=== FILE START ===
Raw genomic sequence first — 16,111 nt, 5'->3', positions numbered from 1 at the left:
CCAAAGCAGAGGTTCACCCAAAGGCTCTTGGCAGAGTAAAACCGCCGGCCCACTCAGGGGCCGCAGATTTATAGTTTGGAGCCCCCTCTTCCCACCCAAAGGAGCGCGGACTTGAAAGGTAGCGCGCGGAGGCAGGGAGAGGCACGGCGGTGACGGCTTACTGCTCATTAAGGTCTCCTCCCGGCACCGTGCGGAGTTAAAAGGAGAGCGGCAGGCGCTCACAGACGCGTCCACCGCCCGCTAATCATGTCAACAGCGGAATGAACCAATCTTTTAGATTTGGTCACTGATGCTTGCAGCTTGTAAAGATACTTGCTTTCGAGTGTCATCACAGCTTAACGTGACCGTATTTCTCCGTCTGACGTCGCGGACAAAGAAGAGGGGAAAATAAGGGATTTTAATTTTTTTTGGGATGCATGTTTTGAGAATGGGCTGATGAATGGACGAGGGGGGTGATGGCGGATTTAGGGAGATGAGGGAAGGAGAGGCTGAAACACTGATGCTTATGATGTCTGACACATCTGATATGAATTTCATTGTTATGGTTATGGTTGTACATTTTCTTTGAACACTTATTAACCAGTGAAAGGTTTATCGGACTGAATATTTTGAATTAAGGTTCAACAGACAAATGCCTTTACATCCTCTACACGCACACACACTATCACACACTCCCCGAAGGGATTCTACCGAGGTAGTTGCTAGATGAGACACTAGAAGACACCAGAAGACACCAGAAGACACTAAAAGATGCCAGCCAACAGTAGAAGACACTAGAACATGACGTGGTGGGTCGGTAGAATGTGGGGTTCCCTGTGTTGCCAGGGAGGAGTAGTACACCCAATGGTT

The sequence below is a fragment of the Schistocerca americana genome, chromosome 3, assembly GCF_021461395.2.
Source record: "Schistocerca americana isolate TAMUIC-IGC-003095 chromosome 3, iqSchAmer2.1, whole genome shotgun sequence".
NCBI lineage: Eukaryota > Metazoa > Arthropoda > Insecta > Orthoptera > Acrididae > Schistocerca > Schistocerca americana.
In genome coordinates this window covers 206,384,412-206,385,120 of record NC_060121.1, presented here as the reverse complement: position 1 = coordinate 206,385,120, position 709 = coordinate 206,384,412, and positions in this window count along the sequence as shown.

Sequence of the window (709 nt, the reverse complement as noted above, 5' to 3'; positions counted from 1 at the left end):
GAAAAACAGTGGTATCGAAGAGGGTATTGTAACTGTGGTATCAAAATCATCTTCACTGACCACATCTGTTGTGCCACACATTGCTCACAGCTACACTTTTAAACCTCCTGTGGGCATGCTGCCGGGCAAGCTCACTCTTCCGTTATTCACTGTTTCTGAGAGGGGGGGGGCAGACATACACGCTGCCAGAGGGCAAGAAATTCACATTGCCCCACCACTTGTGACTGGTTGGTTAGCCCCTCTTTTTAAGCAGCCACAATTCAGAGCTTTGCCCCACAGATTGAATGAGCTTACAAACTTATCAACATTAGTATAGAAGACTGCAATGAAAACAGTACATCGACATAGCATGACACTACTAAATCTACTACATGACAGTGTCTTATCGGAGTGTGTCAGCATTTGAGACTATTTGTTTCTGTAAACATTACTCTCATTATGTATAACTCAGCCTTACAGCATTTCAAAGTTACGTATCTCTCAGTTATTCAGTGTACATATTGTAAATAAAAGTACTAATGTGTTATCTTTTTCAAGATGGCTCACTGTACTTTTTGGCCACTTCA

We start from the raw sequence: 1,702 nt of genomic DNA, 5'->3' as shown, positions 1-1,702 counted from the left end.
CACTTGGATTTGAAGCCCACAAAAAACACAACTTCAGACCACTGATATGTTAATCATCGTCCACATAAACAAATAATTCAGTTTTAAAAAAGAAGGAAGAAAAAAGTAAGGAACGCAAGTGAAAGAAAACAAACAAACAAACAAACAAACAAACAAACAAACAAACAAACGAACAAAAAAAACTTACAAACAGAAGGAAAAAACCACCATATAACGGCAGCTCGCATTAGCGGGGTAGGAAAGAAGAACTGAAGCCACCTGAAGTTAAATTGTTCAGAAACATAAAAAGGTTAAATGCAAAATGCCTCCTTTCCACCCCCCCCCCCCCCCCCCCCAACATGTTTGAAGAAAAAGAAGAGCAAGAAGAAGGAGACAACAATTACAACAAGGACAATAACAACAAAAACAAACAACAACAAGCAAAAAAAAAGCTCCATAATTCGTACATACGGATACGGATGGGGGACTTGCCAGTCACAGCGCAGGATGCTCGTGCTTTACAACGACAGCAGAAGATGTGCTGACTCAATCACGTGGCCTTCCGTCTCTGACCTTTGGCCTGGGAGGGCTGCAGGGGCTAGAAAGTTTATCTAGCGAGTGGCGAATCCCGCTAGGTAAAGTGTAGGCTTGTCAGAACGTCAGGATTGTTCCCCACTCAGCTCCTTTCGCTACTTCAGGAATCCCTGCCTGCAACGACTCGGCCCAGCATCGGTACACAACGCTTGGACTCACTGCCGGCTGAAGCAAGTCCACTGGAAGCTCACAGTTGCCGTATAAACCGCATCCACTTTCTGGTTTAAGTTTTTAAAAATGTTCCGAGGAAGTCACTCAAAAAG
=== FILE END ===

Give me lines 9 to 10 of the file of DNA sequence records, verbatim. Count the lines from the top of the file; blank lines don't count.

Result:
We start from the raw sequence: 1,702 nt of genomic DNA, 5'->3' as shown, positions 1-1,702 counted from the left end.
CACTTGGATTTGAAGCCCACAAAAAACACAACTTCAGACCACTGATATGTTAATCATCGTCCACATAAACAAATAATTCAGTTTTAAAAAAGAAGGAAGAAAAAAGTAAGGAACGCAAGTGAAAGAAAACAAACAAACAAACAAACAAACAAACAAACAAACAAACAAACGAACAAAAAAAACTTACAAACAGAAGGAAAAAACCACCATATAACGGCAGCTCGCATTAGCGGGGTAGGAAAGAAGAACTGAAGCCACCTGAAGTTAAATTGTTCAGAAACATAAAAAGGTTAAATGCAAAATGCCTCCTTTCCACCCCCCCCCCCCCCCCCCCCAACATGTTTGAAGAAAAAGAAGAGCAAGAAGAAGGAGACAACAATTACAACAAGGACAATAACAACAAAAACAAACAACAACAAGCAAAAAAAAAGCTCCATAATTCGTACATACGGATACGGATGGGGGACTTGCCAGTCACAGCGCAGGATGCTCGTGCTTTACAACGACAGCAGAAGATGTGCTGACTCAATCACGTGGCCTTCCGTCTCTGACCTTTGGCCTGGGAGGGCTGCAGGGGCTAGAAAGTTTATCTAGCGAGTGGCGAATCCCGCTAGGTAAAGTGTAGGCTTGTCAGAACGTCAGGATTGTTCCCCACTCAGCTCCTTTCGCTACTTCAGGAATCCCTGCCTGCAACGACTCGGCCCAGCATCGGTACACAACGCTTGGACTCACTGCCGGCTGAAGCAAGTCCACTGGAAGCTCACAGTTGCCGTATAAACCGCATCCACTTTCTGGTTTAAGTTTTTAAAAATGTTCCGAGGAAGTCACTCAAAAAG